Is the international community putting new focus on citizen experience?
The inaugural announcement from the Open Government Partnership (OGP) promises a broad-based commitment, from an initial group of eight national governments and nine NGOs, to building more responsive government institutions:
The Open Government Partnership is a new, multilateral initiative that aims to secure concrete commitments from governments to promote transparency, empower citizens, fight corruption, and harness new technologies to strengthen governance…
The July 12 [launch] event will convene government and civil society representatives to discuss best practices through interactive panels, issue framing sessions, and idea sprints. Another feature, “Innovation Alley,” will demonstrate technologies and other tools and methodologies available from private and non-profit companies and organizations that enhance open government.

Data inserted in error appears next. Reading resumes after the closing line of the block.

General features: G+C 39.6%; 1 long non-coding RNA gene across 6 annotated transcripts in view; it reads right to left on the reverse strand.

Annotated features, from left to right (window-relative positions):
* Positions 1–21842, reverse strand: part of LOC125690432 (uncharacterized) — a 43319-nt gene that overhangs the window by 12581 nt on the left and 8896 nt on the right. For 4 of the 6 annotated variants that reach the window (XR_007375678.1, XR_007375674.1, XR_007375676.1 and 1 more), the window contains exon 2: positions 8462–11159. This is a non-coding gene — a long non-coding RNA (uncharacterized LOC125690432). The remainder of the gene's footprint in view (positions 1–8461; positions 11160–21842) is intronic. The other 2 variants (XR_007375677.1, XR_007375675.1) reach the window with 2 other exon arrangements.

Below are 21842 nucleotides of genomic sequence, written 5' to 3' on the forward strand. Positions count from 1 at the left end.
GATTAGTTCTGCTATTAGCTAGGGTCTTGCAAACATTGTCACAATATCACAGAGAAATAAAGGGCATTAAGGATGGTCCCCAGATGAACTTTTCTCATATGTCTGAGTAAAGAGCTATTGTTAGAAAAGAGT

Come September, member nations of the founding steering committee, co-chaired by the U.S. and Brazil, will formally announce their open-government “action plans” at OGP’s first annual meeting. At that time, other nations will also be invited to join the partnership.
According to OGP’s Roadmap to Participation [doc], candidate nations are required to have demonstrated basic commitments to four open-government principles — fiscal transparency, information access, financial disclosures by elected officials, and citizen engagement. In coming years, participants will tackle five “grand challenges,” including the improvement of public services, defined as:
measures that address the full spectrum of citizen services including health, education, criminal justice, water, electricity, telecommunications and any other relevant service areas, by fostering public service improvement or private sector innovation